Administrative Complaint to DHS Office of Inspector General and DHS Office of Civil Rights and Civil Liberties on Behalf of Unaccompanied Children Abused by CBP
On June 11, 2014, the National Immigrant Justice Center, Esperanza Immigrant Rights Project, Americans for Immigrant Justice, Florence Immigrant and Refugee Rights Project, and the ACLU Border Litigation Project submitted an administrative complaint to the DHS Office of Inspector General (OIG) and DHS Office of Civil Rights and Civil Liberties (CRCL) documenting 116 cases of unaccompanied immigrant children who were abused by Border Patrol agents and Customs and Border Protection officials.
Documented from approximately March to May of 2014, the complaints include numerous reports of physical and sexual abuse, as well as verbal abuse involving death threats and racial slurs. Approximately half of the children reported the denial of medical care, including CBP refusal to treat nursing and pregnant minors and infants as young as five months old. Children were forced into stress positions, strip searches, and painful shackling in three-point restraints during transport. Virtually all of the children describe being detained in squalid conditions characterized by extreme cold, overcrowding, and no privacy. More than 80 percent described denial of adequate food and water in CBP custody, including a child whose only available drinking water came from a toilet tank and others who received only frozen or spoiled food and subsequently became ill. Many children reported being separated from other family members, and almost one in three reported that their money and/or personal belongings were confiscated by CBP officials and not returned. Approximately 70 percent reported being held beyond the legally mandated 72-hour period.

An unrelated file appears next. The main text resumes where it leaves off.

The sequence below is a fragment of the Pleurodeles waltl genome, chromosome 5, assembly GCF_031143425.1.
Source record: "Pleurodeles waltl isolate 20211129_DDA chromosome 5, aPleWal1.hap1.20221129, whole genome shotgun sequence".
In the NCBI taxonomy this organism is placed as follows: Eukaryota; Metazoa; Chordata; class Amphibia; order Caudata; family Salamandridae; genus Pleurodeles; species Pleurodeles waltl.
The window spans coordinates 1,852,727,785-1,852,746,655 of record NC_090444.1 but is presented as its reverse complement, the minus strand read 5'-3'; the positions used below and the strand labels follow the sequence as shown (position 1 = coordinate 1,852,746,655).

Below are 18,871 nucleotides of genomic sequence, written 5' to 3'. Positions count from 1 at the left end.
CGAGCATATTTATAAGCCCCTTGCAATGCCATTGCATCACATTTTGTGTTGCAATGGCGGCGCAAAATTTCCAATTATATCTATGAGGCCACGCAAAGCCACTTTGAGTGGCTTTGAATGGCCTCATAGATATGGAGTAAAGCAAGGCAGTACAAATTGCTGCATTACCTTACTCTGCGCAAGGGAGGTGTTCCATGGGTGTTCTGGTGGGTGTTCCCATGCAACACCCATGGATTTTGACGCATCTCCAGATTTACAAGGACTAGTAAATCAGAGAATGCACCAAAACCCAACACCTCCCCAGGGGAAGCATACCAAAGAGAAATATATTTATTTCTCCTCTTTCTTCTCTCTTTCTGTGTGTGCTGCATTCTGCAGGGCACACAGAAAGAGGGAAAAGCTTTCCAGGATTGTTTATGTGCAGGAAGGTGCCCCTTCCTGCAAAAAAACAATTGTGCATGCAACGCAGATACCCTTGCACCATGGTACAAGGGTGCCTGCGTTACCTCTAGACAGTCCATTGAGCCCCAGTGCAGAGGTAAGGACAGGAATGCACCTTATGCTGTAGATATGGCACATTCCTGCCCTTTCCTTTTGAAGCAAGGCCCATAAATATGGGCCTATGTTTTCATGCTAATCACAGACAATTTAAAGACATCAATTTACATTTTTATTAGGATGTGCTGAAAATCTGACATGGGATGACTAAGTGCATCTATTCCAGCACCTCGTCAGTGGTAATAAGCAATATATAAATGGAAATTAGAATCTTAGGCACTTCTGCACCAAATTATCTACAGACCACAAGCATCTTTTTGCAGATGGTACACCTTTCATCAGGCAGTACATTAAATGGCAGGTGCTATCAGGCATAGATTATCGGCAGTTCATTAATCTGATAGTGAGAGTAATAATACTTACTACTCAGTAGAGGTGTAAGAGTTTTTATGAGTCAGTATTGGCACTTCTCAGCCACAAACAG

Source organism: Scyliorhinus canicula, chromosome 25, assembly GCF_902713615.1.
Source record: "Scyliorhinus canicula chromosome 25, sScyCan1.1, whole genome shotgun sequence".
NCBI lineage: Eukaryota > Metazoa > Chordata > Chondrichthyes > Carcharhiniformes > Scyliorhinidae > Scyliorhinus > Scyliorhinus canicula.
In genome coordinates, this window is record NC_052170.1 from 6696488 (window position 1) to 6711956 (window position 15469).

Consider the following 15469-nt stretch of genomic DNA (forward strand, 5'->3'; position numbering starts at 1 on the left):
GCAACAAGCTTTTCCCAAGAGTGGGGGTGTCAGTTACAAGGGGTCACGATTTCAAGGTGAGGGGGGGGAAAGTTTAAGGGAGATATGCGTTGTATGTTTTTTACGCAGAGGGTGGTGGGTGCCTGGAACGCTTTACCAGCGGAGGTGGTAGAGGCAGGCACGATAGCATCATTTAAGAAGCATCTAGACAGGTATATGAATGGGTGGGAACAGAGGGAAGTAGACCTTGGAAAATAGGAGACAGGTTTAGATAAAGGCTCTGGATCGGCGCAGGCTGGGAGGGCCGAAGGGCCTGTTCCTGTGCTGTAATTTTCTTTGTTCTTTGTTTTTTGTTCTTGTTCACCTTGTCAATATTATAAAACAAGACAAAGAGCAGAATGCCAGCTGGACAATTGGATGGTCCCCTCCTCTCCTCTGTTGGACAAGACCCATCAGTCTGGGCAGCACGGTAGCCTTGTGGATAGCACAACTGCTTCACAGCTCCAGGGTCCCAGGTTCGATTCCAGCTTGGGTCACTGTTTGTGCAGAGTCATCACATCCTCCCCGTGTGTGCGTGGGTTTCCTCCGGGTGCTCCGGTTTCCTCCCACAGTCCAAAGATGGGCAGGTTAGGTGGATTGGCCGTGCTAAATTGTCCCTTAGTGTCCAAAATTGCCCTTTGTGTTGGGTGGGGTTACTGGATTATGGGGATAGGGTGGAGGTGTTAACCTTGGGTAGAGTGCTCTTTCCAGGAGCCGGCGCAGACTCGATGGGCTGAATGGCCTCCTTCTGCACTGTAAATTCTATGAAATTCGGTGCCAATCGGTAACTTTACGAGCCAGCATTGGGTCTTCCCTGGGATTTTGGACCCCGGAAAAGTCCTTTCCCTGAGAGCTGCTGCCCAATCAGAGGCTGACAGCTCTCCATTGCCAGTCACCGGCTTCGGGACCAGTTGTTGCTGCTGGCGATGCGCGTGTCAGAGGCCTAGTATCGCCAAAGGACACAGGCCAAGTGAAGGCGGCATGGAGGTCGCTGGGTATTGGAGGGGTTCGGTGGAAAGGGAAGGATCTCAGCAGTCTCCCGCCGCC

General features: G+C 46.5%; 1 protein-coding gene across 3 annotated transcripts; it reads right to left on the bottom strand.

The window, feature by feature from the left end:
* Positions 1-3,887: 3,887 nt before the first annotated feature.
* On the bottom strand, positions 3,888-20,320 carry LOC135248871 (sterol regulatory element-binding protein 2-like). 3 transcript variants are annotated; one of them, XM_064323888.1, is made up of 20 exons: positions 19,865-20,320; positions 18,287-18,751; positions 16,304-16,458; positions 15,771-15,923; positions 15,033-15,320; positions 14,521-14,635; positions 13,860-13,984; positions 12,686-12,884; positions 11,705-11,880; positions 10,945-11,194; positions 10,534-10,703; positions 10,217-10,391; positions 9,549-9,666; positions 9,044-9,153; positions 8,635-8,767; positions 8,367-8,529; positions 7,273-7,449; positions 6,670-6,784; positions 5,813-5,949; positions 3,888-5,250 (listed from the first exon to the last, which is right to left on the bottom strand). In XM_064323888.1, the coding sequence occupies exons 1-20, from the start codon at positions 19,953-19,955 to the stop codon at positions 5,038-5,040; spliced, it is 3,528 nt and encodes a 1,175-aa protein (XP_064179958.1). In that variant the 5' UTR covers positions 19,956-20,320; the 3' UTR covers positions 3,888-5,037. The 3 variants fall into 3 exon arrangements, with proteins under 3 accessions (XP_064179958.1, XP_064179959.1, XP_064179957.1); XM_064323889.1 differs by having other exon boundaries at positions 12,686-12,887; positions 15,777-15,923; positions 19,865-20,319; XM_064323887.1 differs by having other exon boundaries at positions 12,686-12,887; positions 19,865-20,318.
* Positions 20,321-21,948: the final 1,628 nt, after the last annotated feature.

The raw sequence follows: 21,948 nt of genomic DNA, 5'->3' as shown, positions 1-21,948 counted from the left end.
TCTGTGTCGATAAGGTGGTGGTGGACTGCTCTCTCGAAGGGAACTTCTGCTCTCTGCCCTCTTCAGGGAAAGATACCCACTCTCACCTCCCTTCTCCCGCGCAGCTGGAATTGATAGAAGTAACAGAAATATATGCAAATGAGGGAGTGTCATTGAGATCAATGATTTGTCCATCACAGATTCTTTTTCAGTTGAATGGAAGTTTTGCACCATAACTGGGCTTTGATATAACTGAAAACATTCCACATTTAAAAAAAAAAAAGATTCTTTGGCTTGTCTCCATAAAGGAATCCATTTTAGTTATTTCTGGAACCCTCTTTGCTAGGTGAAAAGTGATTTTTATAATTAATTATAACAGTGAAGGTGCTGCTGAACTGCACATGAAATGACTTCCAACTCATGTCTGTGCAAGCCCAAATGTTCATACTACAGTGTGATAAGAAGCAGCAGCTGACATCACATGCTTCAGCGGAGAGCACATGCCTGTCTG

For example, M.R., a 15-year-old girl, traveled from Guatemala with her two-year-old son. Both M.R. and her son became sick while in CBP custody, but M.R.’s requests for medical attention were ignored or dismissed for approximately five days, until she and her son were finally taken to a hospital. K.A., a 14-year-old girl, had her asthma medication confiscated by CBP officials and proceeded to suffer multiple asthma attacks in the filthy and overcrowded CBP holding cells. After the first asthma attack, officials threatened that they would punish her if she were faking. H.R., a seven-year-old boy, was severely developmentally disabled and suffering from acute malnourishment when he was apprehended, but CBP held him in custody for approximately five days without any medical treatment. He was eventually hospitalized and underwent emergency surgery.
The complaint notes that many of the same abuses have been documented and reported to DHS for years, but no reforms have been implemented. The complaint further notes that DHS oversight agencies have failed to respond to individual complaints of CBP abuse, conduct investigations, or hold agents accountable, and cites to AIC’s report, No Action Taken, which made similar findings. The complaint calls for the implementation of binding short-term detention standards, independent oversight, uniform complaint procedures, and the delegation of child screening responsibilities to an entity other than CBP, such as United States Citizenship and Immigration Services or the Department of Health and Human Services, among other recommendations.
Counsel: National Immigrant Justice Center | Esperanza Immigrant Rights Project | Americans for Immigrant Justice | Florence Immigrant and Refugee Rights Project | ACLU Border Litigation Project